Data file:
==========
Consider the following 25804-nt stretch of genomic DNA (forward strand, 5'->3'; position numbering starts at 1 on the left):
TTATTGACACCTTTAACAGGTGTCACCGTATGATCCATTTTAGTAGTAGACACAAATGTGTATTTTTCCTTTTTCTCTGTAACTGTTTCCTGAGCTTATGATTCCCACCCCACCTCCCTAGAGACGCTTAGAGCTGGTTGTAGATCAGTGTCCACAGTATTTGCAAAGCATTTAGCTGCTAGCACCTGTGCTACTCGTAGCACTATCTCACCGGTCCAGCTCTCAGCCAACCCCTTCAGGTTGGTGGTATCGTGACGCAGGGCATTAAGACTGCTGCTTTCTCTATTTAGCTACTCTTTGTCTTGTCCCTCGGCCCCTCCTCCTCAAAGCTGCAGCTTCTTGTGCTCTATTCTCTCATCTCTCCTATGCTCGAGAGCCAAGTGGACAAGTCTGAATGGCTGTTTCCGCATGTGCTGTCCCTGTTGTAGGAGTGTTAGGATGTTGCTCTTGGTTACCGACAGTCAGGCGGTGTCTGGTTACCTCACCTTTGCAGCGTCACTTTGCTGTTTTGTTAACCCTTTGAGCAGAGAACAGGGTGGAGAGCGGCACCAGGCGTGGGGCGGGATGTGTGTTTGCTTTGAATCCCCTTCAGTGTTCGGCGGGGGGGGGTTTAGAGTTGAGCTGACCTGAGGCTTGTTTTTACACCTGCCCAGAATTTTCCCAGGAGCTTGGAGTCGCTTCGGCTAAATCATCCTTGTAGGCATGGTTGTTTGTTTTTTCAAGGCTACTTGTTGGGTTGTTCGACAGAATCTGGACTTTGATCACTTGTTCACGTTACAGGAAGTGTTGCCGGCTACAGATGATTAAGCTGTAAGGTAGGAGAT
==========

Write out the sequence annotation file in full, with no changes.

Consider the following 25804-nt stretch of genomic DNA (forward strand, 5'->3'; position numbering starts at 1 on the left):
TTATTGACACCTTTAACAGGTGTCACCGTATGATCCATTTTAGTAGTAGACACAAATGTGTATTTTTCCTTTTTCTCTGTAACTGTTTCCTGAGCTTATGATTCCCACCCCACCTCCCTAGAGACGCTTAGAGCTGGTTGTAGATCAGTGTCCACAGTATTTGCAAAGCATTTAGCTGCTAGCACCTGTGCTACTCGTAGCACTATCTCACCGGTCCAGCTCTCAGCCAACCCCTTCAGGTTGGTGGTATCGTGACGCAGGGCATTAAGACTGCTGCTTTCTCTATTTAGCTACTCTTTGTCTTGTCCCTCGGCCCCTCCTCCTCAAAGCTGCAGCTTCTTGTGCTCTATTCTCTCATCTCTCCTATGCTCGAGAGCCAAGTGGACAAGTCTGAATGGCTGTTTCCGCATGTGCTGTCCCTGTTGTAGGAGTGTTAGGATGTTGCTCTTGGTTACCGACAGTCAGGCGGTGTCTGGTTACCTCACCTTTGCAGCGTCACTTTGCTGTTTTGTTAACCCTTTGAGCAGAGAACAGGGTGGAGAGCGGCACCAGGCGTGGGGCGGGATGTGTGTTTGCTTTGAATCCCCTTCAGTGTTCGGCGGGGGGGGGTTTAGAGTTGAGCTGACCTGAGGCTTGTTTTTACACCTGCCCAGAATTTTCCCAGGAGCTTGGAGTCGCTTCGGCTAAATCATCCTTGTAGGCATGGTTGTTTGTTTTTTCAAGGCTACTTGTTGGGTTGTTCGACAGAATCTGGACTTTGATCACTTGTTCACGTTACAGGAAGTGTTGCCGGCTACAGATGATTAAGCTGTAAGGTAGGAGAT